Monday, August 26, 2013

Putting the chicken tractor into a lower gear

As guided by Linda Woodrow in her book 'Permaculture Home Garden' the chicken tractor has been rotating around the garden in a 3 monthly cycle, twice a year - once in Autumn and once in Spring. On each rotation they spend 2 weeks on each of the 6 beds. For the other two 3 monthly periods the girls spend their time in the outer chook run patrolling the perimeter of the garden. Linda advises moving the chickens to a second mandala garden during this off-period, if you have got one.

Sometime ago my mother and I were enjoying a nice chat in the garden when she indicated her desire for a similar garden. She continued to say however that she would use a different rotating tractor cycle. Her idea was to continuously rotate the tractor with no off-periods and as a result  the chickens would spend one month on each bed instead of just 2 weeks. I instantly said without even giving it a thought that that wouldn't work - as children often do to prove their superiority over their parents. I must remember I am an adult now. Anyway… I have had considerable time to rationally think through mum's idea, unbiased by my ego, and I think it is a good one, well worth a try.

My thoughts behind why I think it is a good idea is as follows… The current 3-month-on 3-month-off cycle has proven to have a few issues in my situation:

As I don't have a second mandala for the chicken tractor to go and work, the girls spend the two 3 month off-periods in a chook run that spans the perimeter of the garden. And it is this very outer enclosure that when compared to the tractor has a number of downsides common to most fixed enclosures.

  1. Even though quite a large area for 4 chickens, they have the entire area converted to a mud pit in just one month. That mean for the remaining 2 months the girls are pecking around in what I consider to be unhealthy conditions. And it can get a bit on the nose.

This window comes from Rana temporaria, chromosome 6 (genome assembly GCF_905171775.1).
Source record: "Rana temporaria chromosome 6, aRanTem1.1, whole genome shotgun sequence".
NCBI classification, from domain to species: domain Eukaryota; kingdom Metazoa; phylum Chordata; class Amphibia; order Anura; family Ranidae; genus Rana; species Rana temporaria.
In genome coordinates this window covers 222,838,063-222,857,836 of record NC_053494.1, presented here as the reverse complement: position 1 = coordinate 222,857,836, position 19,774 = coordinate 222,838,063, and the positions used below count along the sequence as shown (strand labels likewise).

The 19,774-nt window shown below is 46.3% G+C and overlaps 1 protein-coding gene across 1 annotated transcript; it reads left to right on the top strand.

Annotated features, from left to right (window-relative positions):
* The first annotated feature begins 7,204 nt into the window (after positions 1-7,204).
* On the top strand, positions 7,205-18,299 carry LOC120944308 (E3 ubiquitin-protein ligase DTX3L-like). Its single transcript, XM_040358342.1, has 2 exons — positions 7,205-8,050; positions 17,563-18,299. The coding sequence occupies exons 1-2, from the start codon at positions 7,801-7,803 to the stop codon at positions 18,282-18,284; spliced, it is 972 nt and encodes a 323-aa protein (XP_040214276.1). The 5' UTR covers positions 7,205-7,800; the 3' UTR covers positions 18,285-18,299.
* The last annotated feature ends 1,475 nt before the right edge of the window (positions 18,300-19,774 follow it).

2. The kitchen scraps that we like to feed them are not always eaten and are instead dug into the ground. This is great when they are in the tractor working over a garden bed, but in the outer enclosure all they are doing is nourishing the soil for weeds. The same goes for the wonderful and highly valuable poo, for 6 months of the year it wasted being mostly unsalvageable.
  3. And that brings me to the next issue where this highly fertile soil becomes a weed heaven. Now not that I care that weeds grow in the chook run but it's their seeds that spread into the adjacent garden beds, and that does concern me.
  4. While in the outer run the girls need somewhere to sleep and they do this in typical hen house, which brings another set of issues with it. For safety against predators the hen house door has to closed at night and opened up again in the morning. Without employing a high-tech automated door this is a task I have to do. It’s not a biggie but one of the goals of this garden is efficiency. The removal of a 5 minute daily task does add up. It also becomes tricky when we go away on holiday.
  5. The other issue with the hen house is that it doubles as a toilet and requires me to clean it weekly. The chook tractor doesn't have this problem as the house is frequently moving.
  6. The highly necessary fence that surrounds the garden preventing the chickens from helping themselves to the vegetables does mean we too are unable to access the rear of the garden beds. It then becomes necessary to walk on them - compacting the soil.
The outer run does have a couple of benefits. The girls do get a very large area to stretch their legs. But that said the tractor is dome shaped - they can run around in circles, as they often do when chasing other birds that try and get their seed. The other benefit is that they have successfully kept the garden perimeter mostly free from grass. Which I will miss.

My mum’s idea of keeping the chickens in the tractor full time however, will remove the need for the outer chicken run and house entirely and free me of the above mentioned problems. But the biggest motivator for putting the tractor into a lower gear is all about creating a consistent rhythm for the gardeners (us). I have found 3 months on, then 3 months off, means my routines change every three months. And even the types of tasks that I am performing are quite different between the two phases. I am a big believer in consistent and frequent routines are a key to success - ask any athlete. I also believe the 3-month-on 3-month-off method has partly contributed to the dips in the gardens productivity. So I am looking forward to what will hopefully be some positive results in both efficiency and productivity.